These young people expressed so feverently their desire to be there for their parents. Their love and loyalty was incredibly touching. For me, this reinforced my belief that many of us are seeking more authentic connections and a relationship to death. But, sadly many of us aren't yet equipped for it. As my friend, counsellor Shauna Janz says, grief is a learned skill. So, too, is dying.
I felt energized and even more committed to my work as an end-of-life planner and death doula after this interview. I hope this video inspires you, too!
Campus Conversations: Chelsea Peddle... Death Doula
Chelsea Peddle is an end-of-life planner and death doula. In 2017, she founded CircleSpace: Empowered End-of-Life Planning in Victoria, BC, to help people prepare for end-of-life so they can live in peace. Through workshops and coaching, Chelsea offers emotional, physical, spiritual and pragmatic support for individuals and their families. Chelsea recently expanded her services to offer death doula care: guiding and companioning people and their families before, during and after death. Chelsea's passion is helping people find peace of mind and peace of heart in a time of great stress. She has an End-of-Life Doula certificate from Douglas College and is a member of the End-of-Life Doula Association of Canada.
I’ve been debating whether to share this post as it is about my own journey through the grief of my mum’s death this past summer. I’ve heard from many people that hearing about my experience has helped them. So, I’m sharing this story in hopes that it will soothe in some way, whatever darkness may be pulling at your heart at the moment.
No matter your faith or beliefs, we seek meaning and purpose, especially when our world seems untethered through loss. Maybe it’s a message of love and release brought by an unexpected visitor. Maybe it’s a loved one asking, “how are you?” and listening deeply to your truthful reply... but my hope for you, today, is for you to ask for what you need and for the Universe to answer. May you be blessed with an open heart and open mind to receive it!
This morning, I packed up the remaining items at my mum’s and said goodbye to the house my sister, Briana and I grew up in. I wondered, as I walked through the empty rooms, how do I say goodbye to a home that holds so many memories?
Turns out, the answer came in the form of a little brown bird.
Briana and I have a long-standing relationship with birds. We believe our deceased loved ones return to us through birds to give us reassurance and comfort. Or, just a little “hello, I’m here” nudge. Our Dad has been visiting us for over 20 years, buzzing in as a hummingbird when we need it most.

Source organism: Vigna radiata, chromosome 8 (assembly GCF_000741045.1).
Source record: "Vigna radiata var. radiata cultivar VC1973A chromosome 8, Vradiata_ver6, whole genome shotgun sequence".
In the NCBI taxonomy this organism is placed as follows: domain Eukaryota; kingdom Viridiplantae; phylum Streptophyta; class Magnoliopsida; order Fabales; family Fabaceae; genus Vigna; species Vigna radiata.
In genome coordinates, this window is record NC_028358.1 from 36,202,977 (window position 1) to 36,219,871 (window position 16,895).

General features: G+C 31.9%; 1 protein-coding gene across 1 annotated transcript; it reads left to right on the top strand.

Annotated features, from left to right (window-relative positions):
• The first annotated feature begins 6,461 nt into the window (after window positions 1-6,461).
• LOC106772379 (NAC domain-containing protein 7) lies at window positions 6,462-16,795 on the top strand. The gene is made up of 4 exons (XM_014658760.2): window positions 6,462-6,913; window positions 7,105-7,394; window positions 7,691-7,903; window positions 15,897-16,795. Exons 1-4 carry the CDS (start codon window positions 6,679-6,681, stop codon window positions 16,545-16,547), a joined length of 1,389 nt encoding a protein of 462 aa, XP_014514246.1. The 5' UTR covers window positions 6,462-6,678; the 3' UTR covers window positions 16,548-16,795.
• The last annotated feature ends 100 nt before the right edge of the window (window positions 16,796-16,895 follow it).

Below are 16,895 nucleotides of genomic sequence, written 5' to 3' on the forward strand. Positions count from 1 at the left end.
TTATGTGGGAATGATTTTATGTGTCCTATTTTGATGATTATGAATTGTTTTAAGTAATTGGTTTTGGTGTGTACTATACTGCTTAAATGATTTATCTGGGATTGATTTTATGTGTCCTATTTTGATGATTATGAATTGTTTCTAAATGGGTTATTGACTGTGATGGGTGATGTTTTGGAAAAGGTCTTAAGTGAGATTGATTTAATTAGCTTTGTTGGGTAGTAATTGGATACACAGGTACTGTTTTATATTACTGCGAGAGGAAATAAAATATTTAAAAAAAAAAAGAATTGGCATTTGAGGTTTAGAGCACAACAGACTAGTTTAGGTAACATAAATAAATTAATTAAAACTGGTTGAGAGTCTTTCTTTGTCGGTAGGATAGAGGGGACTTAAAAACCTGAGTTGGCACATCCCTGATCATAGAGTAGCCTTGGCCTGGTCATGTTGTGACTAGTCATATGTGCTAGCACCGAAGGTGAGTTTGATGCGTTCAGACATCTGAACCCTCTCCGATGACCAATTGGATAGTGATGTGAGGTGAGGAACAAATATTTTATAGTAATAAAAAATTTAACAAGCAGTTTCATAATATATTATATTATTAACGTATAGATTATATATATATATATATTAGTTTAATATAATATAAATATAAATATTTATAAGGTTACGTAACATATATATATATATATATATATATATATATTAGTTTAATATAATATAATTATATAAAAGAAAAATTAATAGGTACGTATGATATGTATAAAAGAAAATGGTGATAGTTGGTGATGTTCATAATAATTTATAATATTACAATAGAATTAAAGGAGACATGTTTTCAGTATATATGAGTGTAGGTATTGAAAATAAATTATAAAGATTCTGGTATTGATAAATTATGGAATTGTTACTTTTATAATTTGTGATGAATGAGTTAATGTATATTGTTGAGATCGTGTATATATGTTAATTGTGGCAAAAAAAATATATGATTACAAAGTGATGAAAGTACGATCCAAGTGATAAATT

This morning as I sat in the sunshine on mum’s back porch, saying my goodbyes, I heard that familiar sound of flapping at a window. I turned and saw a little brown bird trapped INSIDE mum’s house. How did it get in???! I realized I had left the front door open and on this day, of all days, this little bird chose to fly through the door and in to the house. I was stunned for a moment but then thought, Ya, this is about right! Of course mum would want to be here, in this moment, helping me to let go.
It dawned on me, with trepidation and awe, that the task before me was to literally and figuratively release bird/mum from her home. But how do I do this without giving bird/mum a heart attack? (Can you imagine?!!). A quick search yielded a long handled broom, which I used to gently encourage bird/mum to stop stunning itself against the window and fly for the open back door. After a few tries, I managed to get it out of the den and in to the kitchen where it fell on the window sill. I could see its little breath puffing circles on the glass as it rested. Bird/mum flapped about some more and eventually collapsed on to the end of my broom, exhausted. With relief, I shuffled toward the back door, bird/mum balanced on the bristles. I whispered, “it’s ok to go.”
As soon as bird/mum was through the door and clear of the house it took to the sky, directly in to the path of a HUMMINGBIRD!!! My mouth agog, I watched the two birds dance together, circling one another for a moment then perch side by side in a nearby tree. I mean, come on! Hi mum and dad!
It’s a strange reality that both my parents are now on the other side. It also feels so perfect, so poetic to witness bird/mum literally released from the physical confines of her home and welcomed by hummingbird/dad to the freedom of the open air.
Thanks mum, for once again finding a way to lead our healing. You sure come up with some beautiful and creative ways of doing it! Love you. Miss you.